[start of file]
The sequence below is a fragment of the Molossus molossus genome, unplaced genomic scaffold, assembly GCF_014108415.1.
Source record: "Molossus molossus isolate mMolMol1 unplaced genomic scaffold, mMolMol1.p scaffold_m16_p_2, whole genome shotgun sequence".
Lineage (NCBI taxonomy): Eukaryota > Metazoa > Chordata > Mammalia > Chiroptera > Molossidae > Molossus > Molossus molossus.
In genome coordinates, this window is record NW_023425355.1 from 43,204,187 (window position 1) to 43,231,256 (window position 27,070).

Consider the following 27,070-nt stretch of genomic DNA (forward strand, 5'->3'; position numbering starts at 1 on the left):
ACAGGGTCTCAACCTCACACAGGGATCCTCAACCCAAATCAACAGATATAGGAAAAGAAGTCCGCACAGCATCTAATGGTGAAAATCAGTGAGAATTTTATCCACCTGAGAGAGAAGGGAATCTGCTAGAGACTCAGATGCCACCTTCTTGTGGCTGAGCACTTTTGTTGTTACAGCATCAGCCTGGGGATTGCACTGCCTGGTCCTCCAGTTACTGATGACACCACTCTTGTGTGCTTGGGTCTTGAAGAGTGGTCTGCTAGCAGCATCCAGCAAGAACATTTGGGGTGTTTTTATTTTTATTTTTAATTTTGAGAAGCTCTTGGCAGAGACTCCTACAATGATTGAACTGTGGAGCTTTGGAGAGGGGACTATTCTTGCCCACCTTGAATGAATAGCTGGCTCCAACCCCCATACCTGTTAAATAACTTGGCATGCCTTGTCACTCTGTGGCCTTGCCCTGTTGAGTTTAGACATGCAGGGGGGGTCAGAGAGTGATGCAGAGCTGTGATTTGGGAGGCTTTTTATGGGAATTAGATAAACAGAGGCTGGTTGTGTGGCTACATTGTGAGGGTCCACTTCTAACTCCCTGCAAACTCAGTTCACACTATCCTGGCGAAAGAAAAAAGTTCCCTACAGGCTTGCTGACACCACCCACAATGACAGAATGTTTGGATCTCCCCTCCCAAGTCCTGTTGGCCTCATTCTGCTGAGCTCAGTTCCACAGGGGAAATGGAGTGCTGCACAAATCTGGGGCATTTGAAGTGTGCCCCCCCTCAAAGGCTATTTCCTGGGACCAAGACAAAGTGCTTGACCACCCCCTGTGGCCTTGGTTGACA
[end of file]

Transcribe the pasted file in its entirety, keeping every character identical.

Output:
The sequence below is a fragment of the Molossus molossus genome, unplaced genomic scaffold, assembly GCF_014108415.1.
Source record: "Molossus molossus isolate mMolMol1 unplaced genomic scaffold, mMolMol1.p scaffold_m16_p_2, whole genome shotgun sequence".
Lineage (NCBI taxonomy): Eukaryota > Metazoa > Chordata > Mammalia > Chiroptera > Molossidae > Molossus > Molossus molossus.
In genome coordinates, this window is record NW_023425355.1 from 43,204,187 (window position 1) to 43,231,256 (window position 27,070).

Consider the following 27,070-nt stretch of genomic DNA (forward strand, 5'->3'; position numbering starts at 1 on the left):
ACAGGGTCTCAACCTCACACAGGGATCCTCAACCCAAATCAACAGATATAGGAAAAGAAGTCCGCACAGCATCTAATGGTGAAAATCAGTGAGAATTTTATCCACCTGAGAGAGAAGGGAATCTGCTAGAGACTCAGATGCCACCTTCTTGTGGCTGAGCACTTTTGTTGTTACAGCATCAGCCTGGGGATTGCACTGCCTGGTCCTCCAGTTACTGATGACACCACTCTTGTGTGCTTGGGTCTTGAAGAGTGGTCTGCTAGCAGCATCCAGCAAGAACATTTGGGGTGTTTTTATTTTTATTTTTAATTTTGAGAAGCTCTTGGCAGAGACTCCTACAATGATTGAACTGTGGAGCTTTGGAGAGGGGACTATTCTTGCCCACCTTGAATGAATAGCTGGCTCCAACCCCCATACCTGTTAAATAACTTGGCATGCCTTGTCACTCTGTGGCCTTGCCCTGTTGAGTTTAGACATGCAGGGGGGGTCAGAGAGTGATGCAGAGCTGTGATTTGGGAGGCTTTTTATGGGAATTAGATAAACAGAGGCTGGTTGTGTGGCTACATTGTGAGGGTCCACTTCTAACTCCCTGCAAACTCAGTTCACACTATCCTGGCGAAAGAAAAAAGTTCCCTACAGGCTTGCTGACACCACCCACAATGACAGAATGTTTGGATCTCCCCTCCCAAGTCCTGTTGGCCTCATTCTGCTGAGCTCAGTTCCACAGGGGAAATGGAGTGCTGCACAAATCTGGGGCATTTGAAGTGTGCCCCCCCTCAAAGGCTATTTCCTGGGACCAAGACAAAGTGCTTGACCACCCCCTGTGGCCTTGGTTGACA